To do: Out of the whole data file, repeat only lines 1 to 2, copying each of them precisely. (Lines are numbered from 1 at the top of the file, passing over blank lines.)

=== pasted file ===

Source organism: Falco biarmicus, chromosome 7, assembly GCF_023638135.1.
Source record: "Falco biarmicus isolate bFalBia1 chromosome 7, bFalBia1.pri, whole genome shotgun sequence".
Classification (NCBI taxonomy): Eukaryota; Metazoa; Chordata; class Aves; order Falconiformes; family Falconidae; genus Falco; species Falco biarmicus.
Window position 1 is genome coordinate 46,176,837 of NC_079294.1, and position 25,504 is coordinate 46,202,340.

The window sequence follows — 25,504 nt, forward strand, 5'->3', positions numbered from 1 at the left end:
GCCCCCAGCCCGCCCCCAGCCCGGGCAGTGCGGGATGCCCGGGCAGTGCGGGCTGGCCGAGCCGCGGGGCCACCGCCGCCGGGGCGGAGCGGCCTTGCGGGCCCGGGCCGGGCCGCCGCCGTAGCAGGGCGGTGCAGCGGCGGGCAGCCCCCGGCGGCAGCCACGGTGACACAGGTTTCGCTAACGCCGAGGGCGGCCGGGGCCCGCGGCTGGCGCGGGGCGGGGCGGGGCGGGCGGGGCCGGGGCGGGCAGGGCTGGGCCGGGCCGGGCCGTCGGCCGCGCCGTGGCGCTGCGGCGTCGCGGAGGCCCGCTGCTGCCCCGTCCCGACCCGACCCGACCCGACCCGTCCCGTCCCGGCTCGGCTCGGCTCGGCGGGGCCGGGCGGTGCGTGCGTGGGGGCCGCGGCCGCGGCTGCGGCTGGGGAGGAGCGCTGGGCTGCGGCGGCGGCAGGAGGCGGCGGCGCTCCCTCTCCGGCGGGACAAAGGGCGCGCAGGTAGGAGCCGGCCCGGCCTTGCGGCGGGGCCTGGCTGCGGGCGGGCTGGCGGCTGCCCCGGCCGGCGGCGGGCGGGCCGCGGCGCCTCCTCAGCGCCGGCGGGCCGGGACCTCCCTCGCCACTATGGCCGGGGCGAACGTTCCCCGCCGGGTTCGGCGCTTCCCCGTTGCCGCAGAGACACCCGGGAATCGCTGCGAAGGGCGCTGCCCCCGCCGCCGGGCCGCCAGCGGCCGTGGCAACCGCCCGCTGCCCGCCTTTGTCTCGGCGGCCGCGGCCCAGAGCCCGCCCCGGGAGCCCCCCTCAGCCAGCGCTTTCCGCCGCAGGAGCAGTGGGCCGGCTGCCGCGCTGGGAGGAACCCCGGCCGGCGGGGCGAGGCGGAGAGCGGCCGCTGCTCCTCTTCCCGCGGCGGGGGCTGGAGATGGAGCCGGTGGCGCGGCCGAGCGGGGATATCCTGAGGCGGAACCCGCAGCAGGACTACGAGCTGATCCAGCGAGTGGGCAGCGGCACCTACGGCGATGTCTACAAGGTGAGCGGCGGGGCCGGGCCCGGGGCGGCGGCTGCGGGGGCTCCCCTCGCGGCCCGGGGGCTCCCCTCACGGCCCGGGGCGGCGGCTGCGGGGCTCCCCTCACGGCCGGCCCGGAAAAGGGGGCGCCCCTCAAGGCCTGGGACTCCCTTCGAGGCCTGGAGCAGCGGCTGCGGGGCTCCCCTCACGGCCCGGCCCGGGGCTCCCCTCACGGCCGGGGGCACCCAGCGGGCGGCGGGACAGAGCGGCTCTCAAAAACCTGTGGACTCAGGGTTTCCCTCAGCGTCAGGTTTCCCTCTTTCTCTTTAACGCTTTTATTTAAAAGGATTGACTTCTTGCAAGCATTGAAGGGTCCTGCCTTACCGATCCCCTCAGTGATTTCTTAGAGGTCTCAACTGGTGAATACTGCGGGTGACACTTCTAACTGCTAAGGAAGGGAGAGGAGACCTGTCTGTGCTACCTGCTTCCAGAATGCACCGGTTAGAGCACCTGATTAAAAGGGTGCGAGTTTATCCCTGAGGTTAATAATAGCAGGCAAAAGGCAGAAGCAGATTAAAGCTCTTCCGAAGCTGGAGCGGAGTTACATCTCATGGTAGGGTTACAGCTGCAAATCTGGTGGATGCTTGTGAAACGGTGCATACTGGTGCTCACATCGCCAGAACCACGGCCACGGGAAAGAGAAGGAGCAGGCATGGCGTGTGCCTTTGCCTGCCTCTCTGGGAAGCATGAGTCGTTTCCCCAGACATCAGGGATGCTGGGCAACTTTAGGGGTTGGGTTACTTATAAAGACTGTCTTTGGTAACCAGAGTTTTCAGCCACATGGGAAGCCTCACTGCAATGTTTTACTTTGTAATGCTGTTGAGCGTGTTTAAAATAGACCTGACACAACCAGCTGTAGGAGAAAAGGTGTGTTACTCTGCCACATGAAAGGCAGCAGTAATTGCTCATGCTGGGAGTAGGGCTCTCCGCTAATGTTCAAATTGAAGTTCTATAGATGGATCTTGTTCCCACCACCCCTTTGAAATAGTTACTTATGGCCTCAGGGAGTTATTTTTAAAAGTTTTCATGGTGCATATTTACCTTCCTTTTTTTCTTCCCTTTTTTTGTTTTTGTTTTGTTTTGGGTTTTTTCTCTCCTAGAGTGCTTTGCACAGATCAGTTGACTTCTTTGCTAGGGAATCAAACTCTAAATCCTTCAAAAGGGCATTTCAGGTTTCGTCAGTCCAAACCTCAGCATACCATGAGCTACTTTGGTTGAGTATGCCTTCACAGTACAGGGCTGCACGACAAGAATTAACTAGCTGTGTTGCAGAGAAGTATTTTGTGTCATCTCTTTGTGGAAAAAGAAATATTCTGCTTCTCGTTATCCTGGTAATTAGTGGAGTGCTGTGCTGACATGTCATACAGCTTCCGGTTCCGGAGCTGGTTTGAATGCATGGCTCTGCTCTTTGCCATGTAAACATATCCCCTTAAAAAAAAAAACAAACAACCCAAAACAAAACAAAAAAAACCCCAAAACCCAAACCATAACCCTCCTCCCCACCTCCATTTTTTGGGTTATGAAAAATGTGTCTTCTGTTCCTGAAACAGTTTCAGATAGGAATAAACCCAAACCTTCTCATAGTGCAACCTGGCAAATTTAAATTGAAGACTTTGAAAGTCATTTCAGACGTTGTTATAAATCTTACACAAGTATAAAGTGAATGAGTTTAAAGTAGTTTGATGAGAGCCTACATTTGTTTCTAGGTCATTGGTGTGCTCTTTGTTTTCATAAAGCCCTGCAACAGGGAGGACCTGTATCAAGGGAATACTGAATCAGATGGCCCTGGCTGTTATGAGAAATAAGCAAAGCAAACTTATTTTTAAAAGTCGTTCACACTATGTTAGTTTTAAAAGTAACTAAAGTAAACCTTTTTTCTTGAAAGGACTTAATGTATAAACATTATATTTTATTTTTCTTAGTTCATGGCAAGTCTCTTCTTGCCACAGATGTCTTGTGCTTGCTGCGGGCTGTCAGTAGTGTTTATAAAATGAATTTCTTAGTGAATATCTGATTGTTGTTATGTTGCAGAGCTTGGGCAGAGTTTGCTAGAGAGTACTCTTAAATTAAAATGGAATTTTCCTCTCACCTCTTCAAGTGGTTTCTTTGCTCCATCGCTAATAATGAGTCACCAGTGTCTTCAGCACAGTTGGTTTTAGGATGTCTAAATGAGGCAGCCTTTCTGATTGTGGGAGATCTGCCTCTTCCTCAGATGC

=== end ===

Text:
Source organism: Falco biarmicus, chromosome 7, assembly GCF_023638135.1.
Source record: "Falco biarmicus isolate bFalBia1 chromosome 7, bFalBia1.pri, whole genome shotgun sequence".